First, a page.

The film, which began production under the working title The Frog Princess, is an American fairy tale, Broadway-style musical set in, and around, New Orleans at the height of the Roaring Twenties. On February 2, 2010, the film received three Academy Award nominations: one for Best Animated Feature and two for Best Original Song.
The film marked a return to the classic Disney style in terms of animation and storytelling. With the success of The Princess and the Frog, following Disney features were presented as musicals and had an element of fantasy, as well as romance; both of which hadn't been present in the animated canon for nearly a decade. Despite not living up to Disney's expectations, this marks the return to form era that is is popularly known as the Disney Revival.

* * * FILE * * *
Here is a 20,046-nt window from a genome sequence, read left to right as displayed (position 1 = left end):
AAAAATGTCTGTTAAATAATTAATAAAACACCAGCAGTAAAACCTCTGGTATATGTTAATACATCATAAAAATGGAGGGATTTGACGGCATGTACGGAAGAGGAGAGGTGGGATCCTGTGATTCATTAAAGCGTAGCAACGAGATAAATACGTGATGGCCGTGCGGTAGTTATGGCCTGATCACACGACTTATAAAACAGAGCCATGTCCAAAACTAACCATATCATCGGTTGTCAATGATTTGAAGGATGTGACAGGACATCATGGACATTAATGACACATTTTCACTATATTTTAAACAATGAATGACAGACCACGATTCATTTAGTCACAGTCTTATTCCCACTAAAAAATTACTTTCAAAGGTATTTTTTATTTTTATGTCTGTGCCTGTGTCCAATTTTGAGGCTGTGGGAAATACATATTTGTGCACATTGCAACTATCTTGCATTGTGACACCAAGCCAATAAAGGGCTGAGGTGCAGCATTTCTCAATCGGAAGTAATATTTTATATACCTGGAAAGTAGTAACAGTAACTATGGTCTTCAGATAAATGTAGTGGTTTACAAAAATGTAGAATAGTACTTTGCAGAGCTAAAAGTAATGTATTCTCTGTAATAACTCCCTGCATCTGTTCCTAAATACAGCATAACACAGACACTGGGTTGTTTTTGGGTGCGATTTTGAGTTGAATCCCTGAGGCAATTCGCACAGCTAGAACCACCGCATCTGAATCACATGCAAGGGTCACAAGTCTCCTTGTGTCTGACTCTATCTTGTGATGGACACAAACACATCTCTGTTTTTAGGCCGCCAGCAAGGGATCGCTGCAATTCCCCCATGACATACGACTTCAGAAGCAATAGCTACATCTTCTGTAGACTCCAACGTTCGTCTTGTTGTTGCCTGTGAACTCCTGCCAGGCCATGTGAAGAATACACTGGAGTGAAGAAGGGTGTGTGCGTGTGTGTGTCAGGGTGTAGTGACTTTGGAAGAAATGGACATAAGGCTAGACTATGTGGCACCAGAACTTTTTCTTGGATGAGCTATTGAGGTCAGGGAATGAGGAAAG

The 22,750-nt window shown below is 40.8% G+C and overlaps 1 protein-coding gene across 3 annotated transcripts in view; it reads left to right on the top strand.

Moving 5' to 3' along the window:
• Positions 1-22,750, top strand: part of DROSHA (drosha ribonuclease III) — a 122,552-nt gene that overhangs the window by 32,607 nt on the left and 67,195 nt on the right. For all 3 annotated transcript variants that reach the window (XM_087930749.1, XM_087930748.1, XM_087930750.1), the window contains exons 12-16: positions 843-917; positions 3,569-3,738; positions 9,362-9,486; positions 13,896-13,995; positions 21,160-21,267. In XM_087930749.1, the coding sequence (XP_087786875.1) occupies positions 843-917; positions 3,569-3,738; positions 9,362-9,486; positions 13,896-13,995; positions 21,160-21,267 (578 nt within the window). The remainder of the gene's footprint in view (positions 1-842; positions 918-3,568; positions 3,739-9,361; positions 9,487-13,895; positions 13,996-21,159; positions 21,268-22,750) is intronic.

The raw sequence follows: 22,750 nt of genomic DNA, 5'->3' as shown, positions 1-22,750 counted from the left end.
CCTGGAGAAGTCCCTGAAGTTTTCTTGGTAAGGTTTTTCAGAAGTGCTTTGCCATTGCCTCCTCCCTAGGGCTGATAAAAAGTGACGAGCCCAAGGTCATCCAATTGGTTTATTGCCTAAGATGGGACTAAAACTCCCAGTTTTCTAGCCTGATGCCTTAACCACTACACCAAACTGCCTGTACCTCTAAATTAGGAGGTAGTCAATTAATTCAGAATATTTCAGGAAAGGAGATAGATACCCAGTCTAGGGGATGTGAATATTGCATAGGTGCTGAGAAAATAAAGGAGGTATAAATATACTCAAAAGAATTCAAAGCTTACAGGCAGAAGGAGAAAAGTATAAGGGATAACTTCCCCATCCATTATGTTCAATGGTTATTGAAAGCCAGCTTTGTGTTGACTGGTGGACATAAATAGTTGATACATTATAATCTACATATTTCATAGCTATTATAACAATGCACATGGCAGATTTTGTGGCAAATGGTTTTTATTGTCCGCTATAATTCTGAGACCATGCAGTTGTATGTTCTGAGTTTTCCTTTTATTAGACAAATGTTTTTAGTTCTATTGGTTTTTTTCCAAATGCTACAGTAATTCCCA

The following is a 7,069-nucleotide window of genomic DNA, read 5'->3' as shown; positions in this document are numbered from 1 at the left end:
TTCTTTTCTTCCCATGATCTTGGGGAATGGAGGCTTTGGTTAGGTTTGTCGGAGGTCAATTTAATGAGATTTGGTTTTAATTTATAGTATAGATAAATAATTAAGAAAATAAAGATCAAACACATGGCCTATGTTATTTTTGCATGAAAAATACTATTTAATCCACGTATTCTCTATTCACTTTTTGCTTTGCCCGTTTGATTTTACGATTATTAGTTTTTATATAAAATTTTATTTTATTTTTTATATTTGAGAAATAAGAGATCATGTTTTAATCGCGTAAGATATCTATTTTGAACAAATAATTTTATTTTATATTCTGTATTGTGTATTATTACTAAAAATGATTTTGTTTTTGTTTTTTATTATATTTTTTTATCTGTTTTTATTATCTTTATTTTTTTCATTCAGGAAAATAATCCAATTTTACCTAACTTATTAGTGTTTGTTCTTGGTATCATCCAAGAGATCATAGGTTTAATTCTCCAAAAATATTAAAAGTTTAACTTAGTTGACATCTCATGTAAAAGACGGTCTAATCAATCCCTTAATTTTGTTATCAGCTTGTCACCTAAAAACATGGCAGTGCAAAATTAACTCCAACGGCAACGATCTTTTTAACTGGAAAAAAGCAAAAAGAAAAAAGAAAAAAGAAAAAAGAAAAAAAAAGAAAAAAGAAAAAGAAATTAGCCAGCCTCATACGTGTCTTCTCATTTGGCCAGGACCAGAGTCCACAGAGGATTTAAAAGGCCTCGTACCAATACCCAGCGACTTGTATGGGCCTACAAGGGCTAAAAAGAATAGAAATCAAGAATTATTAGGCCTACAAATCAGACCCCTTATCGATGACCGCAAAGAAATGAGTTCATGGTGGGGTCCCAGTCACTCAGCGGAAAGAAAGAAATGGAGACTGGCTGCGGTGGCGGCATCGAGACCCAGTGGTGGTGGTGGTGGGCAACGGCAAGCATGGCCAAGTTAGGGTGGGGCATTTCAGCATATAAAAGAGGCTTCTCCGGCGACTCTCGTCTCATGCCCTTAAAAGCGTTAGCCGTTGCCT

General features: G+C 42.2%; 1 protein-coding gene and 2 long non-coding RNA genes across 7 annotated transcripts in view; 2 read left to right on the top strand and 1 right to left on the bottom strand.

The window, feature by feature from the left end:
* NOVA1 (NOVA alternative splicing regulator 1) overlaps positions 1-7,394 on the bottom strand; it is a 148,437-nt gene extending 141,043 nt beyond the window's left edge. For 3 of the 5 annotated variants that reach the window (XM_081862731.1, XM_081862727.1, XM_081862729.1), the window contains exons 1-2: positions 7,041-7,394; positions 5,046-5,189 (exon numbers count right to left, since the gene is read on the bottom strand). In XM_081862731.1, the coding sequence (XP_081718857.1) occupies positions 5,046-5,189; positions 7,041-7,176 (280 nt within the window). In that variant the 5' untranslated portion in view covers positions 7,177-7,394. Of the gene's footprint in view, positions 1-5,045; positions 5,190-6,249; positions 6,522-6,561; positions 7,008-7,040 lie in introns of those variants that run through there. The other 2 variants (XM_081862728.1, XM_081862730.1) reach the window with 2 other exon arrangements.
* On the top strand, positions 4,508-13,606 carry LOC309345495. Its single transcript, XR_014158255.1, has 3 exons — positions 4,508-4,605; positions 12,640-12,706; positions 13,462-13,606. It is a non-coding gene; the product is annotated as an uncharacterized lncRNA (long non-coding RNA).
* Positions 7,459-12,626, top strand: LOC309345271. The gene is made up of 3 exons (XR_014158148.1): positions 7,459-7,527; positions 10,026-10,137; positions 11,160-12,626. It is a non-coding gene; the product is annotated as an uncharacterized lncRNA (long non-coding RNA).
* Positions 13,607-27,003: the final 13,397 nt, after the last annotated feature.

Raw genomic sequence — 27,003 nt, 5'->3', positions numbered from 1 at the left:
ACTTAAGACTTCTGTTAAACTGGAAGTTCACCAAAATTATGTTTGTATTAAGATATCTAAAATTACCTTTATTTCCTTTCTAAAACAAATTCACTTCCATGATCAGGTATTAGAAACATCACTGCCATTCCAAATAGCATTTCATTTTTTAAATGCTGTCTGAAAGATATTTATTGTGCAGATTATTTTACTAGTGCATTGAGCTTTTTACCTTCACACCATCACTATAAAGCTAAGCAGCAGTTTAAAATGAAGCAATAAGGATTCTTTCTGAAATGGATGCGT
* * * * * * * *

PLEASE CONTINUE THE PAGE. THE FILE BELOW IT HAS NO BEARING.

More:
The movie opens with a bright star shining in the Louisiana sky. We hear the voice of Tiana singing, telling us that anything is possible if you wish upon the evening star. We are then taken to the very pink and frilly bedroom of young Charlotte La Bouff, who is sitting beside a young Tiana as they listen to Tiana’s seamstress mother, Eudora tell the story of the Frog Prince as she puts the finishing touches on a dress for Charlotte. Charlotte is entranced by the story while Tiana is clearly disgusted and vows never to kiss a frog. Charlotte then puts a frog mask on White Kitten and starts pushing it in Tiana's face. But when Charlotte starts kissing White Kitten, it jumps up and gets stuck on the ceiling. Eudora then gets it off the ceiling and takes the mask off the horrified White Kitten. Charlotte’s father, “Big Daddy” La Bouff arrives home with a new puppy for his spoiled daughter while Eudora and Tiana head home.